1) Are Abenomics at last meeting reality?
From the start, I wrote on this excuse for a blog that Abenomics were just a non-sustainable smokescreen to bribe the population at their own cost, the time for Abe to fulfill his main agenda: AbeIGNomics**. Tax hikes were supposed to make for the further deterioration of the Japanese deficit, but Abe didn't have the time to implement the second wave. Now he's kicking the can down the road, and pledging that he won't raise taxes because he can't win the vote otherwise.
More than ever, the equation can't work. Anyway, economy's never been the aim of Abe's game. But he certainly doesn't want to lose for the second time his PM seat because of the economy and money scandals involving members of his cabinet. Can he scam voters once more with the same tale?
2) Can Abe's pseudo-diplomatic offensive pay?
Ahead of the APEC and G20 meetings, Abe appeared in an international TV campaign promoting the image of Japan as a peaceful nation helping others, and I almost choke each time I see the ad with this impostor shamelessly piggybacking on a NGO's noble deeds... he who pushes so hard for the re-militarization of Japan and the revision of its peaceful constitution! he who maintains that the Imperial army never waged any war of aggression, never committed any war crime!
|Shinzo Abe already started his campaign. On international TV. With government money (Japan sharing campaign)! Posing as a peacemaker! #AbeIGNomics - 20141113 twitter.com/theseoulvillage/status/532548828126146561|
3) With or without Abe as PM, will Nippon Kaigi be confirmed as the de facto ruler of Japan?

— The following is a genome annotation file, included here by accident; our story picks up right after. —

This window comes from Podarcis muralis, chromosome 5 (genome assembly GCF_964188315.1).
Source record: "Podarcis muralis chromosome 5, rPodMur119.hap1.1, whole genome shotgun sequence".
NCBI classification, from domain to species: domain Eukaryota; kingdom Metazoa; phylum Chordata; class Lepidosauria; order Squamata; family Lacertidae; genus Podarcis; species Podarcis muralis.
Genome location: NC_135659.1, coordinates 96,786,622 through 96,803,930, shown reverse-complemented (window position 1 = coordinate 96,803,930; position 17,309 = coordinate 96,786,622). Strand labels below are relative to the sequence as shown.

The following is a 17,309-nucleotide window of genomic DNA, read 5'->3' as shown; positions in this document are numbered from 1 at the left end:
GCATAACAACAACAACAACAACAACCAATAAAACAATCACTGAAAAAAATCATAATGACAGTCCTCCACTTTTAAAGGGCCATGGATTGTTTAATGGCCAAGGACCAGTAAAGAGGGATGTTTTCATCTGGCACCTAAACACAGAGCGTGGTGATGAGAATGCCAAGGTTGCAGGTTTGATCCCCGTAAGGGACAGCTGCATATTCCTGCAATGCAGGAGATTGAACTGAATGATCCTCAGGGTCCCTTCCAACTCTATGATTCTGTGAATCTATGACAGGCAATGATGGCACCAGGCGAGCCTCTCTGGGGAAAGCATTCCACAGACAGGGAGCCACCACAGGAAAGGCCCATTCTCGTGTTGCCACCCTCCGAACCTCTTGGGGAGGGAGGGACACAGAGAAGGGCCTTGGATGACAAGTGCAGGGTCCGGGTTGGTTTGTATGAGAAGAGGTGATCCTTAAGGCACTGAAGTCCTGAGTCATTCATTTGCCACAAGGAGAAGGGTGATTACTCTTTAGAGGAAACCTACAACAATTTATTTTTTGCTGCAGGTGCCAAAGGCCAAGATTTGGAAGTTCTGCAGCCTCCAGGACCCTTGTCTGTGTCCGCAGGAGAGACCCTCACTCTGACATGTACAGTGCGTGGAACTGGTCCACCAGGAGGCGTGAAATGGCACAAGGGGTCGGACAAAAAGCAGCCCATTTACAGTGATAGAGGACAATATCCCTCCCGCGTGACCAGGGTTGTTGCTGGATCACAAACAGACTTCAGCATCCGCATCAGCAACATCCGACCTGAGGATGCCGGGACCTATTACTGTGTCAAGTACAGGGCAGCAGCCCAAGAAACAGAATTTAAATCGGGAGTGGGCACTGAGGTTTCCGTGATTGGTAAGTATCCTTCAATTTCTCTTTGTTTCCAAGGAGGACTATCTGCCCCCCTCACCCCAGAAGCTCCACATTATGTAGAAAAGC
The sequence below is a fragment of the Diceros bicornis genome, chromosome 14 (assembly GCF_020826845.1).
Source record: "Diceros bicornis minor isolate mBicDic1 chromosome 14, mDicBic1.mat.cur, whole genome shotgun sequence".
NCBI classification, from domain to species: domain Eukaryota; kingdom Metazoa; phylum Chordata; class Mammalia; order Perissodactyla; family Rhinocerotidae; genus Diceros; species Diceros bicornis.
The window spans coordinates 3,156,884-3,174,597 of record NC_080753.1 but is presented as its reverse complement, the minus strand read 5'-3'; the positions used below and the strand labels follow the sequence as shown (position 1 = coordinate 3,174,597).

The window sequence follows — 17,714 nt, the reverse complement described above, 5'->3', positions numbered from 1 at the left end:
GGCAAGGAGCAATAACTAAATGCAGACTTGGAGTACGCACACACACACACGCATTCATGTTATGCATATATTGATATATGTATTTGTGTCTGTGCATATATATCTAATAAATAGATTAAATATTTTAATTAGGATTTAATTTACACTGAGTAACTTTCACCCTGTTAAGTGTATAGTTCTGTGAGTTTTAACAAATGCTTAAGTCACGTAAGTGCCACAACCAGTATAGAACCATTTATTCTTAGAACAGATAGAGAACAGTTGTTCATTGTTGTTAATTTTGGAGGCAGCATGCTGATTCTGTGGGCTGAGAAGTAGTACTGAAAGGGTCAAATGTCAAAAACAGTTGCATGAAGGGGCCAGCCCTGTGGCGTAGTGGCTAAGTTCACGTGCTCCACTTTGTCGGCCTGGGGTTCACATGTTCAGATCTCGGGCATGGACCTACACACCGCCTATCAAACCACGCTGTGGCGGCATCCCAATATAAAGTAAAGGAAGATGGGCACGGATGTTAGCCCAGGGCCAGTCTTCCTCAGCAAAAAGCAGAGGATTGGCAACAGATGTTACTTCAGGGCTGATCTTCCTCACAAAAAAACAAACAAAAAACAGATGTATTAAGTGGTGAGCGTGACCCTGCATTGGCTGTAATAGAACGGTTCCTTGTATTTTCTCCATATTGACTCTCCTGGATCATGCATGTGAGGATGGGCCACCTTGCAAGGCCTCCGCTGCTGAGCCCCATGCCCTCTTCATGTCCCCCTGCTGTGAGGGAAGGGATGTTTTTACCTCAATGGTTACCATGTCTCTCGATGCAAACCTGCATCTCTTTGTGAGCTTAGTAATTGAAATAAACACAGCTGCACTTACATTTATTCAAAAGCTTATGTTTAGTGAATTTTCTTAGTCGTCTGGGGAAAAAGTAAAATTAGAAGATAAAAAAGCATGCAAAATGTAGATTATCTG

Abe didn't change. Never did, never will. He'll try whatever it takes to remain at the helm of the nation to pursue his goal of destroying peaceful, post-war Japan. And he wouldn't want to be sidelined by his own majority, and to see the LDP push another candidate. Take Koizumi's former Finance Minister Sadakazu Tanigaki, for instance: that political weasel already proved that he could used leverage Abe's outrageous traits to position himself as a more consensual player (he stopped supporting Yasukuni visits when it helped him gain momentum within the party, then returned to it when it was all the rage). Of course, like most contenders, Tanigaki is tied to Nippon Kaigi...
Fresh faces keep emerging in a lobby that lost at least 3 old timers over the past few months (Abe advisor Hisahiko Okazaki, the economist Yasuhiko Oishi, and the ultimate die-hard Imperial Japan soldier Hiroo Onoda).
In less than one month, Japan is unlikely to purge its political system from Nippon Kaigi, but if it could make it lose its majority at the Diet (289 of all 480 lawmakers these days), that could be a start, and a positive signal.
A contrario, a confirmation of Abe and his Nippon Kaigi friends would further weaken Japan's endangered democracy.
For the moment, revisionism keeps permeating the society at large: a recent Jiji Press poll showed that already 45% of the Japanese want the Kono Statement about Imperial Japan sexual slavery system reviewed***.
And Abe keeps making the 'best' of his tenure by trying to undermine the nation at all levels, most recently by allowing his government, expert in historical revisionism, to decide which documents to classify as state secrets, and to crucify leakers****.
In any case, Japan is deciding its own future, even when it refuses to decide (See "Saving Japan - Let's fall the Indecision Tree"):
|Saving Japan - Let's fall the Indecision Tree|
Seoul Village 2014
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* see "Nippon Kaigi and friends exposed, at last", "'Comfort Women': No Resolution Without Resoluteness. From Everyone, Please".
** see all posts related to Shinzo Abe.
*** even if that embryo of nano-apology only refers to former sex slaves as the euphemistic 'comfort women' label ("45% of Japanese want ‘comfort women’ statement reviewed, survey by Jiji Press suggests" - The Japan Times 20141114)
**** "Prosecutors to be tapped for secrecy panel, in hopes of mollifying law’s opponents" (The Japan Times 20141116)